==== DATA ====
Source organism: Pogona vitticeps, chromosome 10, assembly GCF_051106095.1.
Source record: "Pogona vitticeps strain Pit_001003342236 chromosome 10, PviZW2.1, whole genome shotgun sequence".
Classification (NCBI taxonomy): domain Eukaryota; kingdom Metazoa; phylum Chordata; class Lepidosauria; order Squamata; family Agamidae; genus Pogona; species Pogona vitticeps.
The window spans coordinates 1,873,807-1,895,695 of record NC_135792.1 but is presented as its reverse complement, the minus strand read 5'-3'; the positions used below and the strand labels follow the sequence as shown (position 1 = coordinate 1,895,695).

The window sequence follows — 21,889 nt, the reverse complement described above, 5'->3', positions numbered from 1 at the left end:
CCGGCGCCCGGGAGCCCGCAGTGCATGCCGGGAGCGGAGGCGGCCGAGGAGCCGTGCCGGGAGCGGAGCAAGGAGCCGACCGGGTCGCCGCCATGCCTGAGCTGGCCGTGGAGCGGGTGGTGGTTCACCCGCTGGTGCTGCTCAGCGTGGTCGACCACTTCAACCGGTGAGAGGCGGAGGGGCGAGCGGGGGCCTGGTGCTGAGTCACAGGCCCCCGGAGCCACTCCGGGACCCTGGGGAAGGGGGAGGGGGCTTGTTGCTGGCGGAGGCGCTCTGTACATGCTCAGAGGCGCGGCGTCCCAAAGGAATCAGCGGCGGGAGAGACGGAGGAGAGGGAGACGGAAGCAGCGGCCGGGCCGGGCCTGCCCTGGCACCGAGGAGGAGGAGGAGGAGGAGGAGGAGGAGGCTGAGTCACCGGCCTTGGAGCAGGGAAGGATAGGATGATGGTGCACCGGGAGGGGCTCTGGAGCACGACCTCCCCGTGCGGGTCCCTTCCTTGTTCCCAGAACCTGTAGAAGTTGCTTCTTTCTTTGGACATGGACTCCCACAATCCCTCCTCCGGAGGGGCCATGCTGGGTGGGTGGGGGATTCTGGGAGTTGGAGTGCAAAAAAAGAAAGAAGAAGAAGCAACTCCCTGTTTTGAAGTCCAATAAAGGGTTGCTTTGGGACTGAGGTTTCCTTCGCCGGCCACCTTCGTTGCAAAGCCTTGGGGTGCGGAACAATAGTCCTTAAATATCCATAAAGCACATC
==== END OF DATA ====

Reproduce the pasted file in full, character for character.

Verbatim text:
Source organism: Pogona vitticeps, chromosome 10, assembly GCF_051106095.1.
Source record: "Pogona vitticeps strain Pit_001003342236 chromosome 10, PviZW2.1, whole genome shotgun sequence".
Classification (NCBI taxonomy): domain Eukaryota; kingdom Metazoa; phylum Chordata; class Lepidosauria; order Squamata; family Agamidae; genus Pogona; species Pogona vitticeps.
The window spans coordinates 1,873,807-1,895,695 of record NC_135792.1 but is presented as its reverse complement, the minus strand read 5'-3'; the positions used below and the strand labels follow the sequence as shown (position 1 = coordinate 1,895,695).

The window sequence follows — 21,889 nt, the reverse complement described above, 5'->3', positions numbered from 1 at the left end:
CCGGCGCCCGGGAGCCCGCAGTGCATGCCGGGAGCGGAGGCGGCCGAGGAGCCGTGCCGGGAGCGGAGCAAGGAGCCGACCGGGTCGCCGCCATGCCTGAGCTGGCCGTGGAGCGGGTGGTGGTTCACCCGCTGGTGCTGCTCAGCGTGGTCGACCACTTCAACCGGTGAGAGGCGGAGGGGCGAGCGGGGGCCTGGTGCTGAGTCACAGGCCCCCGGAGCCACTCCGGGACCCTGGGGAAGGGGGAGGGGGCTTGTTGCTGGCGGAGGCGCTCTGTACATGCTCAGAGGCGCGGCGTCCCAAAGGAATCAGCGGCGGGAGAGACGGAGGAGAGGGAGACGGAAGCAGCGGCCGGGCCGGGCCTGCCCTGGCACCGAGGAGGAGGAGGAGGAGGAGGAGGAGGAGGCTGAGTCACCGGCCTTGGAGCAGGGAAGGATAGGATGATGGTGCACCGGGAGGGGCTCTGGAGCACGACCTCCCCGTGCGGGTCCCTTCCTTGTTCCCAGAACCTGTAGAAGTTGCTTCTTTCTTTGGACATGGACTCCCACAATCCCTCCTCCGGAGGGGCCATGCTGGGTGGGTGGGGGATTCTGGGAGTTGGAGTGCAAAAAAAGAAAGAAGAAGAAGCAACTCCCTGTTTTGAAGTCCAATAAAGGGTTGCTTTGGGACTGAGGTTTCCTTCGCCGGCCACCTTCGTTGCAAAGCCTTGGGGTGCGGAACAATAGTCCTTAAATATCCATAAAGCACATC